The CDFI Fund will administer competitive application rounds to distribute CMF grants. Officials from the CDFI Fund estimate that an Interim Final Rule should be released this year as early as late February. A final application should be published shortly thereafter. Administration of the CMF program will most likely be similar in many respects to the CDFI Grant Program.
On its website, the CDFI Fund describes some of the information that the application will require, including: a detailed description of the types of affordable housing, economic, and community revitalization projects the grantee would fund with a grant through the CMF; the specific use of grant funds; the types, sources, and amounts of other funding for such projects; and the timeframe for use (deployment) of grant funds.
In addition, selection criteria, prioritization, and compliance requirements must ensure that the CMF grants support activities in geographically diverse areas, including (to the extent practical) metropolitan and under-served areas in every state.
As required under the HERA, no more than 15 percent of the aggregate amount of funds available in a given round may be awarded to any one grantee (or its affiliates and subsidiaries); grantees must leverage their CMF awards by at least 10 times the award amounts; and the grant funds must be committed for use within two years of allocation. We expect clarification of these statutory criteria will be forthcoming under the Interim Final Rule and application.
The funding of the CMF comes at a critical time for developers in the affordable housing industry who are eager to jumpstart the industry in 2010. Grants available through the CMF Program provide yet another government economic tool toward realizing that goal.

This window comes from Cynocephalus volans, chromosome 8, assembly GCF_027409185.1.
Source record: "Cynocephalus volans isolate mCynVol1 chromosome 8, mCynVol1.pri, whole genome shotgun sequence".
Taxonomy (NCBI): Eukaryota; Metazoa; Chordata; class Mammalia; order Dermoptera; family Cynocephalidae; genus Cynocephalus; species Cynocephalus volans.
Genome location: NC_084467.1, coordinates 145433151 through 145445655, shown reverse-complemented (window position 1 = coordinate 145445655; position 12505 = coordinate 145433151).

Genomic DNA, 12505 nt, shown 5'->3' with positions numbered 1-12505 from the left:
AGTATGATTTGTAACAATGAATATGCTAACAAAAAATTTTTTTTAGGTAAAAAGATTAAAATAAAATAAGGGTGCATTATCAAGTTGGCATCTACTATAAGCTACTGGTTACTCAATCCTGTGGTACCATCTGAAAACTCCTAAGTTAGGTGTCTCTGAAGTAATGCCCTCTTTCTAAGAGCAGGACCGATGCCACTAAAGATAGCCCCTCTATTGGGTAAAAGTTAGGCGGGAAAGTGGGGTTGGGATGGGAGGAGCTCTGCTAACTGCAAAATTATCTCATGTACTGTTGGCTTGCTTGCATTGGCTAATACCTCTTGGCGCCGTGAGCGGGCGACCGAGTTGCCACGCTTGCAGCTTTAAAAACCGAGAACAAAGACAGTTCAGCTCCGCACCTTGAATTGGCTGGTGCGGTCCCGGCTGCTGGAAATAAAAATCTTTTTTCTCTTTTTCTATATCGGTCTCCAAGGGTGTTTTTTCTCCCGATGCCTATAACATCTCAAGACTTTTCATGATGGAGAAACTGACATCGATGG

Please feel free to contact your regular Nixon Peabody attorneys, or Susan P. Reaman at 202-585-8327 or email@example.com, with your thoughts and questions. We look forward to hearing from you.
By Richard Michael Price and Susan P. Reaman
We often refer to affordable housing as a public-private partnership, in that it often takes public and private resources working together to create lasting affordable housing. Generally, affordable housing includes some form of government involvement, ranging from direct subsidies (e.g., the Section 8 rent subsidy program) to financing programs (e.g., low-income housing tax credits( LIHTCs)), which bring with them substantial compliance obligations.
As a refresher, it is important to be mindful of how the actual or perceived lack of compliance is manifested. The Inspector General Act of 1978 authorized inspectors general to audit program operations and examine waste, fraud, and abuse. Often, seemingly innocuous activities can be questioned as inefficient, ineffective, or occasionally incorrect. Any such finding can bring with it significant issues, ranging from civil to criminal penalties.
The HUD Office of Inspector General (HUD OIG) has been in existence since before the 1978 act. The HUD OIG has a three-step audit process. If you are contacted by the HUD OIG, this is what you should expect. The first step is the entry conference, where OIG representatives explain what they plan to review. The second step is a review of the books, records, and condition of any property in question. The last step is the exit conference, where the OIG reveals findings.